Oxyfuel combustion is considered as one of the most promising technologies to facilitate CO2 capture from flue gases. In oxy-fuel combustion, the fuel is burned in a mixture of oxygen and recirculated flue gas. Flue gas recirculation increases the levels of fireside CO2, SO2, Cl and moisture, and thus promotes fouling and corrosion. It has been suggested that oxide scales developing in O2/CO2/H2O atmospheres are not well protective and internal carburization may occur. In this study three boiler tube steels X20CrMoV11-1, UNS S34710 and UNS S31042 were subjected to oxidation/corrosion testing at 600 and 650°C under simulated oxyfuel fired atmospheres (60% CO2-30% H2O-4% O2-Ar) with and without CaCO3-CaSO4 deposit up to 1000 h. With extended exposure time, the oxide scale properties may change to enable metal carburization. The exposure with CaCO3-CaSO4 deposit at 650°C resulted in corrosion of all tested alloys and clear carburization of steels X20CrMoV11-1 and UNS S34710.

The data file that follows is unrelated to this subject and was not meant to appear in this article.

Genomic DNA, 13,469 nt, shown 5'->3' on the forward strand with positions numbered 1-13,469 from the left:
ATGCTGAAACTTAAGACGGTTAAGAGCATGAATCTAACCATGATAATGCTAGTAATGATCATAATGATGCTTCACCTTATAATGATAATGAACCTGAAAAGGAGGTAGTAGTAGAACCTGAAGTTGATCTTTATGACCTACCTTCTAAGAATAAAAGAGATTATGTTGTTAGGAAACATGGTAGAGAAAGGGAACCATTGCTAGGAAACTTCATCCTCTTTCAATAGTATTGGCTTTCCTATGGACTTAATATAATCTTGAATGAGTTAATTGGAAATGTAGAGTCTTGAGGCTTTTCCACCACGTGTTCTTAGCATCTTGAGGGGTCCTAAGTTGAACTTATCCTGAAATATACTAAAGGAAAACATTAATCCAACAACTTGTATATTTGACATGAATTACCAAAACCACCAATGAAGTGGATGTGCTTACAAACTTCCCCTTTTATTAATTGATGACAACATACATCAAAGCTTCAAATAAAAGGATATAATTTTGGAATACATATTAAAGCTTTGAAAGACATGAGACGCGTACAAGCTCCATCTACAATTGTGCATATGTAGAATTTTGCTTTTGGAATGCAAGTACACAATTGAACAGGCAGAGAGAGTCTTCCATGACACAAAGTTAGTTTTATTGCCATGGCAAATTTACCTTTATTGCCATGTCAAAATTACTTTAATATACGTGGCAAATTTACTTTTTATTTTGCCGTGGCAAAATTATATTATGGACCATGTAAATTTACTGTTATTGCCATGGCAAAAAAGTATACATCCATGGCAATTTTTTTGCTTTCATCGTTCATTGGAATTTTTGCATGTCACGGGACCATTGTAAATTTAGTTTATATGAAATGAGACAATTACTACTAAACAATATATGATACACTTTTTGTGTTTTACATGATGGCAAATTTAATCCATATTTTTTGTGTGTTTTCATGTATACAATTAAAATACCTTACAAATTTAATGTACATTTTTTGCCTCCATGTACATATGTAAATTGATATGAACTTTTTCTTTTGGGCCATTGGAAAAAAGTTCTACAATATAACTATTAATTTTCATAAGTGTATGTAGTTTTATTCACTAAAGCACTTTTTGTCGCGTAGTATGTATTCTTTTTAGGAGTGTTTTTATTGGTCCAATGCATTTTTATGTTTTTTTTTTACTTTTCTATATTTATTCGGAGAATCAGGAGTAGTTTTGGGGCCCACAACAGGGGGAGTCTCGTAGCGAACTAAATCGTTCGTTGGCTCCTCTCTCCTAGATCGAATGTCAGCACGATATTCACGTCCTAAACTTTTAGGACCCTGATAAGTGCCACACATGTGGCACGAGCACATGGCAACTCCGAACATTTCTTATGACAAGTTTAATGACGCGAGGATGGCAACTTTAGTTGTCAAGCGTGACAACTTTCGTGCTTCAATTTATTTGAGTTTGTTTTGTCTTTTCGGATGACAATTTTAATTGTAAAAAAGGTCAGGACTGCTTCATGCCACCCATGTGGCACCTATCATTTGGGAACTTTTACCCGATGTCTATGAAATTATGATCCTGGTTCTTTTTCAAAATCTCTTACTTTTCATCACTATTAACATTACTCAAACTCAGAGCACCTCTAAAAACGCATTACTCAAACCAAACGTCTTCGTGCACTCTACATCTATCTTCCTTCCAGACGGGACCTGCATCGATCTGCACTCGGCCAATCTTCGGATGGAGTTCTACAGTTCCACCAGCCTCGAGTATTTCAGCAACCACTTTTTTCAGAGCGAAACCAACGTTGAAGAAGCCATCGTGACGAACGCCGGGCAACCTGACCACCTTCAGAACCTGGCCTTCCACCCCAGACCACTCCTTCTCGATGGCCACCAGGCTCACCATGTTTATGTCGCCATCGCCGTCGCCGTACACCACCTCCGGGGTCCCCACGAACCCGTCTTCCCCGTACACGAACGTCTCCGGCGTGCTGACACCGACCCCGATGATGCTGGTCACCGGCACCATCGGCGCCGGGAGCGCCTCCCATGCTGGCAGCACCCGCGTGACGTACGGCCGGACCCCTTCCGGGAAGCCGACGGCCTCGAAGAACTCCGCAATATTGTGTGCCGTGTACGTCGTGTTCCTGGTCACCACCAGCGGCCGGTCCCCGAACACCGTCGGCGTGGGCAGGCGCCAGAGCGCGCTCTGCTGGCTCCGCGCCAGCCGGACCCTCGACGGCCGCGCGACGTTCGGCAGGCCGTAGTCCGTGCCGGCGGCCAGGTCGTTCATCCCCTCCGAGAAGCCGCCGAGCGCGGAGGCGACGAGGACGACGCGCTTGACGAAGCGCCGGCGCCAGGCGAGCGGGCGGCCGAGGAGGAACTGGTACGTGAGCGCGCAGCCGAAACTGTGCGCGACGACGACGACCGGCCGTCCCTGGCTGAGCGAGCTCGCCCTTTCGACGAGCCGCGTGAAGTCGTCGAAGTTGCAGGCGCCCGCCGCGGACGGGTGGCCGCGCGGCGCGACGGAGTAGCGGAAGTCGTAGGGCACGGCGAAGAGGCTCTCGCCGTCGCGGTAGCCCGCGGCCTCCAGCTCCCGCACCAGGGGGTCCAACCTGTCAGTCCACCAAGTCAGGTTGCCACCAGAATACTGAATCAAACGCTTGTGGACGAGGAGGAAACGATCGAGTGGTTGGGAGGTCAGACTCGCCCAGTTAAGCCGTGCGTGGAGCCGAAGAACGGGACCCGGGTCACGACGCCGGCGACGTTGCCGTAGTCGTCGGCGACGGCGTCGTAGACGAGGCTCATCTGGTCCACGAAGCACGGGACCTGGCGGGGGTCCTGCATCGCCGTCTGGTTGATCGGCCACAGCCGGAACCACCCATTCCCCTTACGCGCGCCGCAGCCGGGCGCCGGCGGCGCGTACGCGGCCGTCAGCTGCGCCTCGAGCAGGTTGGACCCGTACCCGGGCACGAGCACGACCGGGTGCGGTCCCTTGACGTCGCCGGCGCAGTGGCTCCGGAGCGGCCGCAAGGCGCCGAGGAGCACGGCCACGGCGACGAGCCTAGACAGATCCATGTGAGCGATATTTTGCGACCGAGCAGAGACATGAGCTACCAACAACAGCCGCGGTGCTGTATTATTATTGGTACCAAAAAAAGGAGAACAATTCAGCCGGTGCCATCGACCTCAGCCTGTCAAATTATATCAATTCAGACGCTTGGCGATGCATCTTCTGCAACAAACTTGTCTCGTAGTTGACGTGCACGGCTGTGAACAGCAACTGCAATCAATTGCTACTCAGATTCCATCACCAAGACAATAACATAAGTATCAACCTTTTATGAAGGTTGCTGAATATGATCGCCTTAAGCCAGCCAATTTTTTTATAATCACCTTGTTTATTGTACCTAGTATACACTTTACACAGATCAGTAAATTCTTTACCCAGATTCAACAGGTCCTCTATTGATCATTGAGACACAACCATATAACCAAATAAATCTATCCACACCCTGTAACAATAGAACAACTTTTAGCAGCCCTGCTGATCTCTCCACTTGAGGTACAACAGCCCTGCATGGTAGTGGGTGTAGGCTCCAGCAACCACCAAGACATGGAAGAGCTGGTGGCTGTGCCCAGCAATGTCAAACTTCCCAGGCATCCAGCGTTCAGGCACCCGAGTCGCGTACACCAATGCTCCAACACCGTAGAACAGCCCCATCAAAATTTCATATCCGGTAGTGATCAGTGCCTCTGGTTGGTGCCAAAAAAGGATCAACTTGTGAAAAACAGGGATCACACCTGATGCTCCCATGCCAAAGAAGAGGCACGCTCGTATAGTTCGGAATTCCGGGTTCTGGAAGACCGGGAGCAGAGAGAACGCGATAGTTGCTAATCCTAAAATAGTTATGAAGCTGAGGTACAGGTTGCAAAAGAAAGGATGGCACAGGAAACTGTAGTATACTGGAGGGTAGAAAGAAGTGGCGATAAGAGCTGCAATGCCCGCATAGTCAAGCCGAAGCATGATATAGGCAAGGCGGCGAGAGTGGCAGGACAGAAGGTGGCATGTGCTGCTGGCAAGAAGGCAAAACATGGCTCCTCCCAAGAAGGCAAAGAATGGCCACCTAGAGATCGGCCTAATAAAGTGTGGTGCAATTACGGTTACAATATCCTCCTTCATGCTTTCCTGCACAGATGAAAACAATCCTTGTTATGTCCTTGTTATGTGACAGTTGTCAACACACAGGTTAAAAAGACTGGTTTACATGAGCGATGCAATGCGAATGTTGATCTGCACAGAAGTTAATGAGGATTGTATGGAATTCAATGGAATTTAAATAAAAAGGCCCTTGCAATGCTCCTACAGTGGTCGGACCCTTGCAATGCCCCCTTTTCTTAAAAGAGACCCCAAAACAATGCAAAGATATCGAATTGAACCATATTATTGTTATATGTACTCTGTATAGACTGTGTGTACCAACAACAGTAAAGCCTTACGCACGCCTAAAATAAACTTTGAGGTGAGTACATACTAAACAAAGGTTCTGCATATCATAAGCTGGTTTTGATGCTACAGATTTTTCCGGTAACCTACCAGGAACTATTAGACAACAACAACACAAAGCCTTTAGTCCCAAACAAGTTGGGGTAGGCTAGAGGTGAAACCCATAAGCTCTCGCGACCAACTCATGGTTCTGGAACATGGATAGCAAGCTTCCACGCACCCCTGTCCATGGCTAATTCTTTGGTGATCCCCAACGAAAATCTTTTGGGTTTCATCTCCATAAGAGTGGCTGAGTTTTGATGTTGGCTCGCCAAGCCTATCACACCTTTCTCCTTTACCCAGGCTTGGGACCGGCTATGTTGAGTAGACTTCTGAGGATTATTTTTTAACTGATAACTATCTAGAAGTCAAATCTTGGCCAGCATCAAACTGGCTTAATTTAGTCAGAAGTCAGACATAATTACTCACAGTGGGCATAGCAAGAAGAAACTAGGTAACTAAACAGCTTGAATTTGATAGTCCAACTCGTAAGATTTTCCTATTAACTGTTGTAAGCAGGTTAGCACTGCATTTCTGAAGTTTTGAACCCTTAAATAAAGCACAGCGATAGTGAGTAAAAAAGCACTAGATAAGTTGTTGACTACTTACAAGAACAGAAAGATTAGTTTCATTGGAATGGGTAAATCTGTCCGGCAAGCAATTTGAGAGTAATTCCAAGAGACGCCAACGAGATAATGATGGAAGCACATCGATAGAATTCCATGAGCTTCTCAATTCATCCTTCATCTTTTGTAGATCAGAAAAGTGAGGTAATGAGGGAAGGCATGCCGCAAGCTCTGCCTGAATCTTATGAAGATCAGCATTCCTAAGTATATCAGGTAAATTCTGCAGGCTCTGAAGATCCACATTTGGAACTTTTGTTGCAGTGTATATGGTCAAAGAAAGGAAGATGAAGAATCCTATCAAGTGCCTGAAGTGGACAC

The demand for reduced emissions requires the development of efficient combustion technologies suited for carbon capture and storage (CCS) systems. Oxyfuel combustion of fossil fuels is one of the most promising technologies for reducing CO2 emissions and can be built as a retrofit solution for existing boilers. Compared to conventional air-fired combustion, the oxyfuel process will use oxygen or oxygen-enriched air to reduce the nitrogen in the flue gas and to increase the CO2 content for easier capture. Oxyfuel combustion can be expected to differ from combustion in air by e.g. modified distribution of fireside temperatures, much reduced NOx but increased levels of fireside CO2 and H2O with small amounts of O2, Ar, N2 and some impurities like SO2 and Cl. The risk of enrichment of corrosive species in the flue gas environment strongly increases due to recycling of flue gas in oxy-fired combustion compared to air firing.

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